Yeah, the Harper‘s article is terrifying. It appears that for some time the state has been run by angry right-wing whackjobs, and as state government gets more and more dysfunctional voters are turning to even angrier and more extreme right-wing whackjobs. It’s a true race to the bottom.
On the other hand — this afternoon I made my weekly run to my favorite grocery store, in a blue-collar section of Yonkers. Standing outside the store was a nice-looking young man in a snappy suit who was trying to register people as Republican voters. As shoppers walked past him into the store, it went like this —
“Ma’am, are you registered to vote Republican?”
“Sir, how about you?”
“Um, sir …”
“No! En-oh No!”
And then there was me, laughing and shaking my head. He didn’t even ask. When I came out of the store later, he had gone.
Note that most people in this little sample happened to be white and middle-aged or older — the usual tea party demographic. Not in Yonkers, I guess.
McConnell’s comment follows the same pattern the right has maintained for years that tax cuts, especially for the rich, are the all purpose cure for whatever ails you. If there were no evidence that the tax cuts diminished revenue, then why did Bush have to borrow to finance the Iraq War and why did Bush run of an $800 billion deficit in 2008? I remember the rhetoric around the Reagan tax cuts and “supply side economics”, where the right compared the tax cuts to a tax cut by Kennedy which ended up raising revenue. Okay, that didn’t happen with the Reagan taxcuts. So now we know that cutting taxes doesn’t always raise revenues. Does it therefore follow that if it doesn’t work a second time, then those who point that out have the burden of proving that it didn’t?
I heard this rant by cable TV news commentatorAnd why is the burden on those of us who argued tax cuts
The saddest part about McConnell’s BS, like that of his comrades, is that I am convinced they have the power to sell this message, and that the Democrats will squander the opportunity to pound hard on the message of “Republicans wouldn’t pay for unemployment benefits, but they’d happily pay for tax cuts for rich folks.” I’m convinced that, even though it confounds reality and is completely topsy-turvy, the right-wing’s Mighty Wurlitzer will be able to get people to believe in the “importance” of extending these tax cuts, no matter what.
I wish it weren’t so, but … they managed to convince people that a country that hadn’t attacked us and wasn’t actually able to was somehow an urgent threat to our very existence. Compared to that, economic bafflegab is easy.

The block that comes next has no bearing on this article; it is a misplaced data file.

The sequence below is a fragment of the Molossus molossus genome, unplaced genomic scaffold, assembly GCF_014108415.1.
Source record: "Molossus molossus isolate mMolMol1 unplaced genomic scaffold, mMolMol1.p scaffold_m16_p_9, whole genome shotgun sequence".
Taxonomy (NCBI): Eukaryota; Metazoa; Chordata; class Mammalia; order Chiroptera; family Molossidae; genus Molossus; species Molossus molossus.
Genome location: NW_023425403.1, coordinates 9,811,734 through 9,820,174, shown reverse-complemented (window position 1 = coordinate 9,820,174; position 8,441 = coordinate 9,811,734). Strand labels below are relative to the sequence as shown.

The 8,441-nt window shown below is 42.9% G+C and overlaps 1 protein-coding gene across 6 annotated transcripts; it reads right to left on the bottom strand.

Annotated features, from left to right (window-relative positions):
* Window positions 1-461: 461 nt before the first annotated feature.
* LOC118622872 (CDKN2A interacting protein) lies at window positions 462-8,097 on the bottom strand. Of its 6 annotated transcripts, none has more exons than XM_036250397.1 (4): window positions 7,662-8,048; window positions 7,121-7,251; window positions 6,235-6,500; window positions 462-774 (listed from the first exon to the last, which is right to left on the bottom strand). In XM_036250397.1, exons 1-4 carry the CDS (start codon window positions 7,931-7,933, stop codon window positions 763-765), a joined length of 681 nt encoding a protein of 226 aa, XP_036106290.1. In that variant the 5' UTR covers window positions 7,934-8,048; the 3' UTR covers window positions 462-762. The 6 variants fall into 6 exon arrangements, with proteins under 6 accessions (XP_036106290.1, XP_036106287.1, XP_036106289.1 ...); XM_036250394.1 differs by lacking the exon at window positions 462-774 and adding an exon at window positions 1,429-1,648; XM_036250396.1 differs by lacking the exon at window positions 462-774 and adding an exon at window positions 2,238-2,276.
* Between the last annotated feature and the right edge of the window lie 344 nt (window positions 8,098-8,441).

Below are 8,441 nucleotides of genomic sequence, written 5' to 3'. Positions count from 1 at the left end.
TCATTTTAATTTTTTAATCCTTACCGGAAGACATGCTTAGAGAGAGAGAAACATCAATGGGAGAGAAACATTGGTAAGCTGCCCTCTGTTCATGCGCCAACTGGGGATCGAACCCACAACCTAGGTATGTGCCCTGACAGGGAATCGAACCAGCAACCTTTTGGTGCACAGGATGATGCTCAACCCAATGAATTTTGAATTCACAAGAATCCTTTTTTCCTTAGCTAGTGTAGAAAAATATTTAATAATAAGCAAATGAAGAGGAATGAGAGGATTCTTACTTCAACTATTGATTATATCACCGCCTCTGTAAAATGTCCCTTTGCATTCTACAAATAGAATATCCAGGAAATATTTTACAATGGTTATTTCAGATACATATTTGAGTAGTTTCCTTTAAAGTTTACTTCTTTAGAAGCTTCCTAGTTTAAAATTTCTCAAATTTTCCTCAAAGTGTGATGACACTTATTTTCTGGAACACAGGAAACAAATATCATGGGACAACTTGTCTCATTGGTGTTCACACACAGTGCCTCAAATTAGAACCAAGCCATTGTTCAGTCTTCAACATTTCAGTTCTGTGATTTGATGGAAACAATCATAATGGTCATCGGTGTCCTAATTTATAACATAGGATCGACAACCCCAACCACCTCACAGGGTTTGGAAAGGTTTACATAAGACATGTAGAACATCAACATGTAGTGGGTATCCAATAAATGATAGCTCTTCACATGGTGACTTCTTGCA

There is an argument that can both support the Kennedy tax cuts and support and increase in taxes today: calories.
No one except perhaps an Olympic swimmer needs to eat 10,000 calories a day. Cutting back one’s intake (i.e. cutting taxes, as was done under the Kennedy administration, when tax rates were much, much higher) will probably have a salutory effect on one’s health and weight. But when one cuts back on calories (or taxes) too much, the body (the country) starts to cannibalize itself in the search for sufficient nourishment. That’s precisely what’s happening today.
Of course, as we sadly know, facts don’t seem to sway righties. In fact, giving them the real facts seems to further entrench their fantasies.
That’s a very good point. Income taxes are, after all, taxes on profits rather than revenue. The progressive taxation scale is good at lessening the incentive to profiteer, but only if the upper tax brackets are set effectively. Judging by the amount of speculation on Wall Street and in commodities lately, they are clearly not high enough. Many of the rich have found it better to gamble with their saved money on high-risk, high-return “investments” in derivative products which have little to no real economic value — though they do drive up the price of meaningful commodities like houses and gasoline. If you set the highest tax rate to apply at $20 million or so and recoup 80% of profits above that level, this kind of behavior is strongly discouraged. There’s just much less return on investment.
You could drastically reduce the same kind of speculation by other means. A one percent tax on any financial trade (most especially sales, but perhaps purchases as well) would substantially reduce back-and-forth day trading in favor of long term investment.
Another idea is to create a time-receding tax system for financial investments. In such a scheme, the tax paid on the sale of any financial product is inversely proportional to the time that product has been held since its purchase on the market. So, for example, a stock you sold the next day after you bought it might be subject to a 50% tax. Sold the next week, a 45% tax. The next month, 40%. And so forth until after some long period (perhaps ten or fifteen years), no taxes need be paid at all.
Of course, there’s always the issue of how to prevent tax evasion, and that needs to be dealt with effectively first. Funneling money into other countries and other stock exchanges, for instance, poses a significant problem. One that can only really be solved with international cooperation and monitoring.